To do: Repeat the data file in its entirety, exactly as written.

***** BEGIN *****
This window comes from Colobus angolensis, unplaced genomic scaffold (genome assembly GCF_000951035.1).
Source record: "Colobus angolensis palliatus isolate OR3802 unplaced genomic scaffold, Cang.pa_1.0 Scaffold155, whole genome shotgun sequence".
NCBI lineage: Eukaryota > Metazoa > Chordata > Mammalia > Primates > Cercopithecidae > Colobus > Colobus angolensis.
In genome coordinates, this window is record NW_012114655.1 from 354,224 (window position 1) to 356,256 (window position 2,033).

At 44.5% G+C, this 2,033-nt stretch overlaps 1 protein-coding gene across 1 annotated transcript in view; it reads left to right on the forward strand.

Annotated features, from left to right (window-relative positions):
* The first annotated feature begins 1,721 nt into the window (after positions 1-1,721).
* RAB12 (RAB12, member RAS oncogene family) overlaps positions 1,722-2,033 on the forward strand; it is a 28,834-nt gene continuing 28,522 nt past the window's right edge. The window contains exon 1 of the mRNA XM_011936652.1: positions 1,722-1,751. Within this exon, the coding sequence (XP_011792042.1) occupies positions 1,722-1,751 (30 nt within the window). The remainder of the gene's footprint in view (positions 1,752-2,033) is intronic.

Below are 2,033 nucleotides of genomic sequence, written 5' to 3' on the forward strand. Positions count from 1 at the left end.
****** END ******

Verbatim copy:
This window comes from Colobus angolensis, unplaced genomic scaffold (genome assembly GCF_000951035.1).
Source record: "Colobus angolensis palliatus isolate OR3802 unplaced genomic scaffold, Cang.pa_1.0 Scaffold155, whole genome shotgun sequence".
NCBI lineage: Eukaryota > Metazoa > Chordata > Mammalia > Primates > Cercopithecidae > Colobus > Colobus angolensis.
In genome coordinates, this window is record NW_012114655.1 from 354,224 (window position 1) to 356,256 (window position 2,033).

At 44.5% G+C, this 2,033-nt stretch overlaps 1 protein-coding gene across 1 annotated transcript in view; it reads left to right on the forward strand.

Annotated features, from left to right (window-relative positions):
* The first annotated feature begins 1,721 nt into the window (after positions 1-1,721).
* RAB12 (RAB12, member RAS oncogene family) overlaps positions 1,722-2,033 on the forward strand; it is a 28,834-nt gene continuing 28,522 nt past the window's right edge. The window contains exon 1 of the mRNA XM_011936652.1: positions 1,722-1,751. Within this exon, the coding sequence (XP_011792042.1) occupies positions 1,722-1,751 (30 nt within the window). The remainder of the gene's footprint in view (positions 1,752-2,033) is intronic.

Below are 2,033 nucleotides of genomic sequence, written 5' to 3' on the forward strand. Positions count from 1 at the left end.